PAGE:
If you're developing enterprise apps, there's a lot you need to think about. Usability, how your app will work on desktop and mobile, and security are three major issues to address with your development team.
Falling prey to a security flaw in your app can be disastrous for your whole company. One way to help reduce the chances of security problems is making sure your developers are not only aware of the security flaws that could plague your app, but how to test for them. Keep the following in mind as you work through the process of trialling your app's security:
Certificate underpinning is the use of an SSL certificate to verify users. An SSL certificate is a data file that connects an organisation's details to an encrypted key, allowing the user to connect securely to the application's server. In a study by data security and management company Wandera, nine out of ten apps studied didn't user certificate underpinning, making them susceptible to man-in-the-middle attacks.
Strong Passwords and Encryption
Using weak security measures can be as bad as using no security measures. In its report, Wandera found that eight in ten apps allow weak passwords. Weak passwords are defined as passwords that can easily be guessed, like words from the dictionary, names of the user's loved ones, and dates that are important to the user. Three in ten apps had weak encryption, which comes from the use of weak algorithms to secure passwords and data.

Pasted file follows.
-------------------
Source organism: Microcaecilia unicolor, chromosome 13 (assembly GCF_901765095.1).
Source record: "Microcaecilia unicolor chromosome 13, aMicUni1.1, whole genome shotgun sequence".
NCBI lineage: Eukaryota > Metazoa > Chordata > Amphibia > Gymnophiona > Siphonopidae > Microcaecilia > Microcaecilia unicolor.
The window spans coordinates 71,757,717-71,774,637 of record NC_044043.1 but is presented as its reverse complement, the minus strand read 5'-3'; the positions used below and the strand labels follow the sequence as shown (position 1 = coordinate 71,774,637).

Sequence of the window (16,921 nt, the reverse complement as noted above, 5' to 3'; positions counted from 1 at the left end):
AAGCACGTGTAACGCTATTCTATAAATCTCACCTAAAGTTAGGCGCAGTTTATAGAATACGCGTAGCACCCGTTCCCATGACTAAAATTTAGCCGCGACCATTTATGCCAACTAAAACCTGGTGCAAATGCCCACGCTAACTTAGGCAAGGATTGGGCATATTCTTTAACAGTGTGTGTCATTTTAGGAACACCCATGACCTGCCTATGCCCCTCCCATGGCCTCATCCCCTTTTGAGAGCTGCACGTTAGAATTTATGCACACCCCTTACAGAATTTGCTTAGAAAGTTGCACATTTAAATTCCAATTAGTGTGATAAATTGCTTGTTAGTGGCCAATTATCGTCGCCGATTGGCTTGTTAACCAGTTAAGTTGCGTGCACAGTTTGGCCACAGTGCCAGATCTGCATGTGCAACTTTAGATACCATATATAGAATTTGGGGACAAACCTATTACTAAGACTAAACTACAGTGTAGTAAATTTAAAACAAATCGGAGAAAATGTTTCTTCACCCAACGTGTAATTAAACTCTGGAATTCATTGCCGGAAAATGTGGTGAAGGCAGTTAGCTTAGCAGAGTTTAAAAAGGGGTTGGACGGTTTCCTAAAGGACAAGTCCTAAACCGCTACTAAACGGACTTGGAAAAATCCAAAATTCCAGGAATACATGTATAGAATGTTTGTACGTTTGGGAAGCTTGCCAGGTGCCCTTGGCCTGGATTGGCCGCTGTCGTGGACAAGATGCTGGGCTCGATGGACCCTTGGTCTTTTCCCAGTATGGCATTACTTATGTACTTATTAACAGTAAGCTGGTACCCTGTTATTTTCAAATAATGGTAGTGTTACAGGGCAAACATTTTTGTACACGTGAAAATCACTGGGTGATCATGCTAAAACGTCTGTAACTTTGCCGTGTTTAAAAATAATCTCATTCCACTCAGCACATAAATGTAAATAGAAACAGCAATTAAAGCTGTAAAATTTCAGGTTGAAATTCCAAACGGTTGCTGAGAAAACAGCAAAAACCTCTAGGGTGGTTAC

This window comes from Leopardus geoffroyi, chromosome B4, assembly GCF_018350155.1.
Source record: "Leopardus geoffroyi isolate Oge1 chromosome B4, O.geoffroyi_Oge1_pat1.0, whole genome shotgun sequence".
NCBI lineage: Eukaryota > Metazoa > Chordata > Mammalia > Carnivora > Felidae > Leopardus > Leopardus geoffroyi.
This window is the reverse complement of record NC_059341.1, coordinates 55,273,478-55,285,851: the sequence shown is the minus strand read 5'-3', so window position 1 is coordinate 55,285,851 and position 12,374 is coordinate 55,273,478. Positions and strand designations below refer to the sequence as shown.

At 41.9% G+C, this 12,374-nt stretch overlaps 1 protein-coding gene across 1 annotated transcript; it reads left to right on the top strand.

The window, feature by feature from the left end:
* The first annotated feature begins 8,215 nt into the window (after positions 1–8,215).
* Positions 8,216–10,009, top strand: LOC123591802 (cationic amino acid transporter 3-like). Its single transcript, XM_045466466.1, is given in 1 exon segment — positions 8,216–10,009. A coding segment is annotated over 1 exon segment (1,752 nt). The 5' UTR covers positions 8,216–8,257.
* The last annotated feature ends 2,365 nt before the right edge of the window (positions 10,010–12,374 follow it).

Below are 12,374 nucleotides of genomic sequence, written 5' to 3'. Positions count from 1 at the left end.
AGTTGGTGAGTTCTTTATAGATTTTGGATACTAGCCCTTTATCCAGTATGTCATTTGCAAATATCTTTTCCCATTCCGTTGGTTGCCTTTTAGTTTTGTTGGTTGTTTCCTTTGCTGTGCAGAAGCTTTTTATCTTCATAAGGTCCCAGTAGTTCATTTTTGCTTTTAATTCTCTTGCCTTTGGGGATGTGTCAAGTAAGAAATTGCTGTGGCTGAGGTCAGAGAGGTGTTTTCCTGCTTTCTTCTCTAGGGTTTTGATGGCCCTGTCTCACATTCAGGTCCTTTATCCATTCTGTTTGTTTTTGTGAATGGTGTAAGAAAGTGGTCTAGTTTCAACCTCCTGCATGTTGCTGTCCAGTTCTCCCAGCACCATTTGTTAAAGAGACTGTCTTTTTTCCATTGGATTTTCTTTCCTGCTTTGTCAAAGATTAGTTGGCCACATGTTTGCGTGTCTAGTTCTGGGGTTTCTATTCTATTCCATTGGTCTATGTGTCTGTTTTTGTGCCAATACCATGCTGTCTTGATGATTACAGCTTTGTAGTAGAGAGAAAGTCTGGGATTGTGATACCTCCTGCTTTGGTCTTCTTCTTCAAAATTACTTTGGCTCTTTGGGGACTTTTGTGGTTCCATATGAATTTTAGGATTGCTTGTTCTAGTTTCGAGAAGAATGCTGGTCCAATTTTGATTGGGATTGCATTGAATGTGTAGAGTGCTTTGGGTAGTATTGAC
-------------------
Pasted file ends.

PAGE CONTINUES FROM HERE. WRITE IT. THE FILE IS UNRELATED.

One very important security risk to enterprise apps is the existence of impersonating apps, pieces of malware that create realistic-looking copies of legitimate enterprise apps to fool users into downloading them. Once downloaded, these pieces of malware can be destructive in a variety of ways, from rooting devices and allowing them to be accessed remotely to stealing information and pushing ads to the phone's notification bar and otherwise bombarding the user with pop-ups and advertisements. In any case where a device's security is compromised, its user's data is at risk of being exploited.
Security should always be a priority when you are developing an app, but you need to know how to test your app's security in order to make smart use of security features. A good way to test your app's security is to use the Open Web Application Security Project's Mobile Top Ten, a list of ten critical security risks that mobile devices face.
The list was published in 2014 using data collected in a 2013 survey of individuals working in mobile app development. A follow-up survey was conducted in 2015, but its results are not out yet. Using this list, you can extrapolate the security measures you need to protect your enterprise app and, by extension, your company's data.
Enterprise mobile apps can be tremendously beneficial to your organisation-but they can be equally detrimental if security isn't top of mind at all times. These security considerations aren't the only ones you need to keep in mind when developing apps, but they're certainly a good place to start.